July 2018
Volume 59, Issue 9
Open Access
ARVO Annual Meeting Abstract  |   July 2018
Integrated Ophthalmology-General Surgery Internship Educational Impact
Author Affiliations & Notes
  • Lesley Everett
    Ophthalmology, University of California, San Francisco, San Francisco, California, United States
  • Saras Ramanathan
    Ophthalmology, University of California, San Francisco, San Francisco, California, United States
  • Footnotes
    Commercial Relationships   Lesley Everett, None; Saras Ramanathan, None
  • Footnotes
    Support  None
Investigative Ophthalmology & Visual Science July 2018, Vol.59, 6161. doi:
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      Lesley Everett, Saras Ramanathan; Integrated Ophthalmology-General Surgery Internship Educational Impact. Invest. Ophthalmol. Vis. Sci. 2018;59(9):6161.

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      © ARVO (1962-2015); The Authors (2016-present)

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Abstract

Purpose : Integrated ophthalmology internships (IOI) provide more focused and relevant training than preliminary or transitional internships (non-IOIs). UCSF recently developed an Ophthalmology-Surgery IOI, completed by the current PGY-2 class. This study tests the hypothesis that participation in the IOI better prepares residents for the PGY-2 year and provides a stronger foundation in ophthalmology, as compared to non-IOIs. The relative benefits of surgical and internal medicine (IM) IOIs are compared, and UCSF outcomes will be compared to other IOIs.

Methods : Ophthalmology faculty evaluated the IOI’s impact on resident preparation for the PGY-2 year through an anonymous qualitative survey (>60% response rate). Relevant qualities of PGY-2 residents who completed the IOI were compared to previous PGY-2 residents who did not complete the IOI, with regard to preparedness for primary call, confidence, independence, surgical skills, minor procedures, ophthalmic imaging interpretation, ophthalmology knowledge, IM knowledge, exam skills, efficiency, and knowledge of the clinical sites. Faculty also evaluated the IOI’s strengths, weaknesses, and areas for improvement. Likert scale data were analyzed by t-test with post-hoc correction for multiple comparisons.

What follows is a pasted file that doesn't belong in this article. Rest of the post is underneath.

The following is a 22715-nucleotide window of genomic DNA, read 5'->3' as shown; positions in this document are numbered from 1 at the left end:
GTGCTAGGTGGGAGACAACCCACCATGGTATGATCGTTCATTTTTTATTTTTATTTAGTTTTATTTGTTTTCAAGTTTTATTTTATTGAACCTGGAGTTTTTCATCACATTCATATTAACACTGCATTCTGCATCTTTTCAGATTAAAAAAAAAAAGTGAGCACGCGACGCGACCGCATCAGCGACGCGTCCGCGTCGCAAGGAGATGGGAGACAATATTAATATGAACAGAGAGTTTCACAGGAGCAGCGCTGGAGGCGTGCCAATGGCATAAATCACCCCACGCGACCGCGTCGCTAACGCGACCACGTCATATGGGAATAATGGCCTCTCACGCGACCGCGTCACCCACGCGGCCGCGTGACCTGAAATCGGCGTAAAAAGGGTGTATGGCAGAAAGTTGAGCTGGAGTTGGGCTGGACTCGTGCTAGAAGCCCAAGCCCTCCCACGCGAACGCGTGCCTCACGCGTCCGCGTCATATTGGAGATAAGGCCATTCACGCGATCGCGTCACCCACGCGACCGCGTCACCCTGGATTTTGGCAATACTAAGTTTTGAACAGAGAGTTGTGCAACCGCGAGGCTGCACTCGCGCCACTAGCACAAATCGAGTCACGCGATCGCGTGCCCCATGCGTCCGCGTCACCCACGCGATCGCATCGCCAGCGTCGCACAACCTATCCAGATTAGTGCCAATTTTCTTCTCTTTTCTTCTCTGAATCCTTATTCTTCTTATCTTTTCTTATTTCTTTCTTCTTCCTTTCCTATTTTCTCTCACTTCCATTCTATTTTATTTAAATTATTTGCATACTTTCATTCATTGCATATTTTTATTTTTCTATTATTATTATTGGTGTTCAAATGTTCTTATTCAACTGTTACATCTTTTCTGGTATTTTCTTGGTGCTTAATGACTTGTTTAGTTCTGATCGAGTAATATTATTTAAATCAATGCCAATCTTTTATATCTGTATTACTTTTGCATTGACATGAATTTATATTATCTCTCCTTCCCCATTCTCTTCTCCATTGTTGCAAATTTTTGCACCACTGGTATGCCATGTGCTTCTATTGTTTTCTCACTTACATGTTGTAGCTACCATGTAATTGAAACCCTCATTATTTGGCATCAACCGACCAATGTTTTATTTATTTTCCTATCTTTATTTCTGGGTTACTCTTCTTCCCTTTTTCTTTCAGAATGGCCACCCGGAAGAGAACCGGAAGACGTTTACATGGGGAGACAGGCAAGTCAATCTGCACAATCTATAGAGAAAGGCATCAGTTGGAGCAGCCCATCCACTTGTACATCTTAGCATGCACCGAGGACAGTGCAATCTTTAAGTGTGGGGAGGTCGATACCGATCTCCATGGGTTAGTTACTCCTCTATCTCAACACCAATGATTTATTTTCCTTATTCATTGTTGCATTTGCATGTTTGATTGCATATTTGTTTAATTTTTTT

Results : PGY-2 residents who completed the IOI had statistically significantly higher scores than PGY-2 residents who did not complete the IOI in every category except for IM knowledge, which was equivalent (Fig. 1). IOI evaluations were strongly positive, especially regarding resident preparation for primary call, knowledge of the clinical sites, early initiation of research, confidence, independence, and exam skills. Fifty percent of respondents considered the educational value of a surgical IOI to be higher than that of an IM IOI, while 38% felt these would be equal. A small minority of faculty advocated for an IM IOI. Forty-four percent of respondents would choose to participate in this program, while 37% indicated “maybe” and 19% indicated “no.” Disadvantages of the IOI were considered to be difficulty of the surgical rotations (27% of respondents), potential lack of investment by surgery attendings (23%), and less IM focus (27%).

Conclusions : The UCSF Surgery IOI more successfully prepares residents for the PGY-2 year and provides valuable clinical and procedural training, as compared to non-IOIs, without sacrificing IM knowledge. Outcomes will be compared to other IOIs.

This is an abstract that was submitted for the 2018 ARVO Annual Meeting, held in Honolulu, Hawaii, April 29 - May 3, 2018.

 

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